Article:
—They would agree to eventual establishment of normal diplomatic, commercial and economic relations between Jordan and Israel, including joint development projects in the Jordan Valley.
—There could be agreement on some form of resident alien permits to allow nationals of each country to reside inside the other with freedom of movement back and forth.
—No lasting peace is possible, however, if the solution to the Middle East problem is to be based on outright annexation of Arab territories. Rectification of the pre-1967 border can be negotiated with some reciprocity in ways that would permit its establishment as a permanent boundary.
—Jerusalem must be an open city, not divided and with free access to all people. It cannot, however, be a united Israeli city. The return of the Arab section of Jerusalem to Jordanian sovereignty is the cornerstone for peace in Jerusalem, but an exchange of sectors could be considered. The Jordanians believe that dual sovereignty is the only answer. There could be complete freedom of movement within the city. Two municipalities with a joint council to administer affairs of common concern might provide a method for joint administration of the city.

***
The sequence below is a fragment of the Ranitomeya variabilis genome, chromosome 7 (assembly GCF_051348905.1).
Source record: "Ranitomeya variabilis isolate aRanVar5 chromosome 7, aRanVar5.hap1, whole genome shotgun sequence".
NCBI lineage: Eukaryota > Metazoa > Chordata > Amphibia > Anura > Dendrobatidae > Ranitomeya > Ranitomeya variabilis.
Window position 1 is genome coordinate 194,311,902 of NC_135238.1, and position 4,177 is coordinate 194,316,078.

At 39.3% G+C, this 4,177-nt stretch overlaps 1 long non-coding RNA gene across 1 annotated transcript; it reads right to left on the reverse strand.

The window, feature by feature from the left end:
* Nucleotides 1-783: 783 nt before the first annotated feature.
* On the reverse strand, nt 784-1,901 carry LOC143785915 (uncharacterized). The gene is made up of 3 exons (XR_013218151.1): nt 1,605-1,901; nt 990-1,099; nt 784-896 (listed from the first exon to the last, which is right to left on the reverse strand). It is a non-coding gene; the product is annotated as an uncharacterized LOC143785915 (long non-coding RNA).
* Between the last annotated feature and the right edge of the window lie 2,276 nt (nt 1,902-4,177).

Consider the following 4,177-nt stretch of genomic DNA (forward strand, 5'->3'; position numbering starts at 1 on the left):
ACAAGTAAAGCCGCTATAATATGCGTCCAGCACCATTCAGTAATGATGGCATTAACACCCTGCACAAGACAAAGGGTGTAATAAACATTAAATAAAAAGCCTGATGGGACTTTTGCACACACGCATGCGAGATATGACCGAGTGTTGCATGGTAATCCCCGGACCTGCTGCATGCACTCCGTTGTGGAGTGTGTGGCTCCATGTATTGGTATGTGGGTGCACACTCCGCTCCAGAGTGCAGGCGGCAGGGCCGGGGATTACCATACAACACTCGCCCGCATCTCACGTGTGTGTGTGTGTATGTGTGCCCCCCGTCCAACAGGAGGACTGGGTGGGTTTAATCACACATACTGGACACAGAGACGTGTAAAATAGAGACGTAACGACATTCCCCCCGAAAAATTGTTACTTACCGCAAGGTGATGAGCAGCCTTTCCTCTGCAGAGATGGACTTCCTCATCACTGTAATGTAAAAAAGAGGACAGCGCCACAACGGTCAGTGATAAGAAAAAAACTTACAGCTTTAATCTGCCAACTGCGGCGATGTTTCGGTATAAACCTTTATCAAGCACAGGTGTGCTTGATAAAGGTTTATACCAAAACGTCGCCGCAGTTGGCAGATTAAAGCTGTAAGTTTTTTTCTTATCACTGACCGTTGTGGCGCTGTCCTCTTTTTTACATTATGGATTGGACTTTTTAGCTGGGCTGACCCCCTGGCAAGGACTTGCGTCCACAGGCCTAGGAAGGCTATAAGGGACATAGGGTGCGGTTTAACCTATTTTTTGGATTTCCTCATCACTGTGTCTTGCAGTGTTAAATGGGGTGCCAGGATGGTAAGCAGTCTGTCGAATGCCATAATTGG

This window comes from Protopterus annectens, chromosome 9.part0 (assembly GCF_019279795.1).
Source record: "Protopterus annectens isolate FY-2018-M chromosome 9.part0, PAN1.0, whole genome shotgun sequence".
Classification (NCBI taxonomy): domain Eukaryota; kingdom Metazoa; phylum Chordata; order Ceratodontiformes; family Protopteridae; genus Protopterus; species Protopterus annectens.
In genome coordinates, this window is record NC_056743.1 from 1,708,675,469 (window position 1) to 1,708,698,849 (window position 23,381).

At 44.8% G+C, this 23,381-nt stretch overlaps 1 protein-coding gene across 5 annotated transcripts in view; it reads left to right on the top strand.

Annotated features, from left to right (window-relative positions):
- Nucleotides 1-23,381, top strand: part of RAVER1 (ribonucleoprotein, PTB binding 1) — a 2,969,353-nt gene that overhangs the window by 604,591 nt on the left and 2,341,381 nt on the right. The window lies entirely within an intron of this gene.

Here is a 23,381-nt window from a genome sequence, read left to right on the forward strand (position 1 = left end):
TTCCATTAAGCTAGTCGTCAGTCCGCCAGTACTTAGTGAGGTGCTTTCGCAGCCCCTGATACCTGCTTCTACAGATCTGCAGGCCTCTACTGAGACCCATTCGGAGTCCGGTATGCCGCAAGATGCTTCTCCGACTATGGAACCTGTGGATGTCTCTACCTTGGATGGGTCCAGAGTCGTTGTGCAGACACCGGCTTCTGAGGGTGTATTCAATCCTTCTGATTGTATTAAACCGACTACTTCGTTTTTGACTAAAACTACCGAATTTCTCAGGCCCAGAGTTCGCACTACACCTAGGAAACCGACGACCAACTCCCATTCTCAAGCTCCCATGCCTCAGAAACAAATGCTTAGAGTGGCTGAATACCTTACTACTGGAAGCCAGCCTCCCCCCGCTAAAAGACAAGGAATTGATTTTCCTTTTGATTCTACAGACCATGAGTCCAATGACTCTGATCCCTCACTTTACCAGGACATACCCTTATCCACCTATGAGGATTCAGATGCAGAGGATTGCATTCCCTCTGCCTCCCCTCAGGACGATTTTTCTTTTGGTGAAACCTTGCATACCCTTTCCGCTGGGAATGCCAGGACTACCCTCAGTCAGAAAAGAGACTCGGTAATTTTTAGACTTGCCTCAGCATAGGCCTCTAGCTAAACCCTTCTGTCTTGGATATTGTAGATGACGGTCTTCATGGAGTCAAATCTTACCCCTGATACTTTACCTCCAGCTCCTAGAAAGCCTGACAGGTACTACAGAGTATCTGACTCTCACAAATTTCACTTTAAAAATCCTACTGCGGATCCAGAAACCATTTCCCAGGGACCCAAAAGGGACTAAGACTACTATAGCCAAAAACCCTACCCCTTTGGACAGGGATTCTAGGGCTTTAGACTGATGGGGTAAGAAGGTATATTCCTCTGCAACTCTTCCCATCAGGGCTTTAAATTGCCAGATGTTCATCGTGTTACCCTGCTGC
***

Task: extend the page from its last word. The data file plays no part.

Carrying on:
—The solution to the Gaza problem does not lie either in independence or in Israeli annexation. Jordanian leaders believe that the best solution would be for it to become part of the West Bank region of Jordan’s United Arab Kingdom, with a corridor linking it to the West Bank.
—Palestinian refugees from 1967 would return to their homes in the West Bank. Refugees from 1948 would be given the right of repatriation to present day Israel or compensation. Limits on the numbers to return to Israel proper could be agreed.